Colorectal cancer is one of the leading causes of death in most developed countries including the United States. Colon cancer chemotherapy relies on a number of cytotoxic drugs, targeted agents and their combinations, and there is an increasing need to develop alternative drugs targeting specific pathways that inhibit tumor growth, progression and metastasis and induce apoptosis. Specificity proteins (Sps) are transcription factors overexpressed in many tumors, and Sps regulate expression of genes required for cancer cell and tumor growth (p27 suppression), survival (survivin), and angiogenesis (VEGF, VEGFR1 and VEGFR2). Studies in this laboratory have now shown that tolfenamic acid (TA) and betulinic acid (BA) and a novel synthetic triterpenoid acid (ester), namely methyl-2-cyano-3,11-dioxo-18?-olean-1,12-dien-30-oate (CDODA-Me) induce G2/M growth arrest and proteasome-independent degradation of Sp proteins in colon cancer cells. These effects are directly linked to compound-induced modulation of expression of oncogenic microRNA-27a (mir-27a) and other miRs. Therefore, we hypothesize that TA, BA and CDODA-Me represent a unique class of anticancer agents that target miR-27a and other miRs. The proposed studies will characterize the mechanisms of action and effects resulting from drug-miR interactions in colon cancer.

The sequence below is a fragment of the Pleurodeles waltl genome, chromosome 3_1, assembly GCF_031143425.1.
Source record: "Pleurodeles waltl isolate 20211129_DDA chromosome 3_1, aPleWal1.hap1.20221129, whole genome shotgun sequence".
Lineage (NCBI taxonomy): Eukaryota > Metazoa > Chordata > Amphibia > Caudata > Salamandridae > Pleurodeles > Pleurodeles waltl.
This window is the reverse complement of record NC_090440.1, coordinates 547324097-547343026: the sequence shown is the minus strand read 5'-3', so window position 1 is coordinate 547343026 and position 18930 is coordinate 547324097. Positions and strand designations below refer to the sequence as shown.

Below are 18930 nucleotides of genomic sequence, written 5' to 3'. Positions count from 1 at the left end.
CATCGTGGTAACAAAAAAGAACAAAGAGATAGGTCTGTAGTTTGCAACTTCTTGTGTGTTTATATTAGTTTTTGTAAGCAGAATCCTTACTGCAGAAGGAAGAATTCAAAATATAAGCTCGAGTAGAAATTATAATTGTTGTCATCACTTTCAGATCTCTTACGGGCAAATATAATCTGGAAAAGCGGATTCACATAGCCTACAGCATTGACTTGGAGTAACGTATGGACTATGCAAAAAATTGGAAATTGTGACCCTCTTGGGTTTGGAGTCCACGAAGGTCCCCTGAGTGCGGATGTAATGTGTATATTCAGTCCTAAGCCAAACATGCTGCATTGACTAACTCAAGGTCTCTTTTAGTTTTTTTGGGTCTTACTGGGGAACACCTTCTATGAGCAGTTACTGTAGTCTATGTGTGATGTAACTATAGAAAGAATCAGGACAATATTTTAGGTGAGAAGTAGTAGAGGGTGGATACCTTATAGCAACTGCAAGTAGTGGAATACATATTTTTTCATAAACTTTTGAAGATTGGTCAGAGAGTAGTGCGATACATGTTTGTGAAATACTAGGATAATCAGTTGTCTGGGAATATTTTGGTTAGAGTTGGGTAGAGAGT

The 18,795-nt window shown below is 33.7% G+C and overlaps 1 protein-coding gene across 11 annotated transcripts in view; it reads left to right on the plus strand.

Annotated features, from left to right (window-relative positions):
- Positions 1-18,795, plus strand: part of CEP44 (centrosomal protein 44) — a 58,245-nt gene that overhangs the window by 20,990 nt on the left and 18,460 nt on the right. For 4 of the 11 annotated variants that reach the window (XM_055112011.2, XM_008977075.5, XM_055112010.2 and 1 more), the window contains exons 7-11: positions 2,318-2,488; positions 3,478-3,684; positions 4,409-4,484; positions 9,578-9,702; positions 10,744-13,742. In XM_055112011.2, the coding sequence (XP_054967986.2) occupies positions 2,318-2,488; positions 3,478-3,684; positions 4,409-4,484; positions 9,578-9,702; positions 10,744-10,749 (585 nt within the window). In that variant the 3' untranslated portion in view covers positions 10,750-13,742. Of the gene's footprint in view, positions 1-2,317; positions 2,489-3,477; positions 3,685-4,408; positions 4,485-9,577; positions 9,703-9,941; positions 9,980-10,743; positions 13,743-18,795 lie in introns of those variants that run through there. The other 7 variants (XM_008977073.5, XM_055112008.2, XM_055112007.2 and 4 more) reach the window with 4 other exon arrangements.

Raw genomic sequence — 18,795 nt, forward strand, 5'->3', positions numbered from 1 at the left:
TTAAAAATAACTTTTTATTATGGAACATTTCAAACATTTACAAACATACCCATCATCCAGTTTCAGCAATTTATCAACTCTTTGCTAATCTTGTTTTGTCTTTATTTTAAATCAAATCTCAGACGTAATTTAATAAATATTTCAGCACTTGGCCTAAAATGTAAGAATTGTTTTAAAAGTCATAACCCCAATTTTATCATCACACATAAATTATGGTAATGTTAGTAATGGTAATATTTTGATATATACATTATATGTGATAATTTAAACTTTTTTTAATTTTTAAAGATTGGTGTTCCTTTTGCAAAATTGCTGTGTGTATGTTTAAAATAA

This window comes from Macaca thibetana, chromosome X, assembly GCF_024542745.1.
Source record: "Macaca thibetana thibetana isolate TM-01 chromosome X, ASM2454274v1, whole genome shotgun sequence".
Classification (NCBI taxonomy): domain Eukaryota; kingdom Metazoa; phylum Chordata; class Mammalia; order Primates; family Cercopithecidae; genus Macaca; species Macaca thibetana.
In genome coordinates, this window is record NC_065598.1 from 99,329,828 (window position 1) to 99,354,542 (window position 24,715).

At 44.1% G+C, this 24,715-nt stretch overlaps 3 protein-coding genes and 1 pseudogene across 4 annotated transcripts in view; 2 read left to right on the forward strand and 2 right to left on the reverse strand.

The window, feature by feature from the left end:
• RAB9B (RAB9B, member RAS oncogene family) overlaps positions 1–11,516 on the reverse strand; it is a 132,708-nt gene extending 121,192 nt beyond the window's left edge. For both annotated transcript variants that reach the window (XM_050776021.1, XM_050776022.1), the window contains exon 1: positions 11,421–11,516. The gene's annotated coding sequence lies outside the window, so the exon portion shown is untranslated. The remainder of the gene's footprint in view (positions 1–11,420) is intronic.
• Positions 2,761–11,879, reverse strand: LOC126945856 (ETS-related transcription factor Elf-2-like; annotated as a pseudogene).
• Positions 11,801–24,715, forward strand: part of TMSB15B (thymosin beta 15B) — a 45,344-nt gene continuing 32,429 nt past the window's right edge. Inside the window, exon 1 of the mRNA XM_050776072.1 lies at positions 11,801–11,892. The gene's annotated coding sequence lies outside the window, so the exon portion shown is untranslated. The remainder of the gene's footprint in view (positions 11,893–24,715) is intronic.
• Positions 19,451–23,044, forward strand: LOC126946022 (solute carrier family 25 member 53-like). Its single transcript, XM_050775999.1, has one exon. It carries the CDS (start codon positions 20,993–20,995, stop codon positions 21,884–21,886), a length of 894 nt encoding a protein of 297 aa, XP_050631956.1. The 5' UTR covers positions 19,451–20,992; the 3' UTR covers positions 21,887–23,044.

Aim 1 will focus on TA-/BA-/CDODA-Me-miR-27a interactions and investigate the activation of miR-27a-dependent ZBTB10 and Myt-1 expression and their subsequent downstream modulation of Sp and Sp-dependent genes, growth inhibitory, antiangiogenic and proapoptotic responses in colon cancer cells. TA, BA and CDODA-Me also decrease expression of other miRs in colon cancer cells, and these include miR-23a and miR-24-2 which form a cluster with miR-27a.
Aim 2 will investigate TA-, BA- and CDODA-Me-miR(23a~24-2) interactions and determine their role in mediating the anticarcinogenic activities of these compounds.
Aim 3 will investigate the in vivo anticarcinogenic activity of TA, BA and CDODA-Me in a mouse xenograft and "Min" model for colon cancer and determine the compound-miR interactions. In addition, mice overexpressing miR-27a have been developed as probes for investigating the role of this oncogenic miR in colon carcinogenesis. These studies will provide critical data on the efficacy and mechanisms of action of TA, BA and CDODA-Me as a novel class of anticancer drugs that act through multiple pathways including direct effects on microRNAs and their associated gene transcripts.
Recent studies in this laboratory have identified two structural classes of compounds that induce Sp protein repression in cancers and inhibit cancer cell growth and survival. These compounds include the triterpenoids betulinic acid (BA) and methyl 2-cyano-3,11-dioxo-18?-olean-1,12-dien-30-oate (CDODA-Me) and the NSAID tolfenamic acid (TA). The studies proposed in this project will focus on the mechanisms of action of these anticancer agents with emphasis on their effects on the oncogenic microRNA-27a (miR-27a) and other miRs and the role in repression of Sp proteins and other critical genes.
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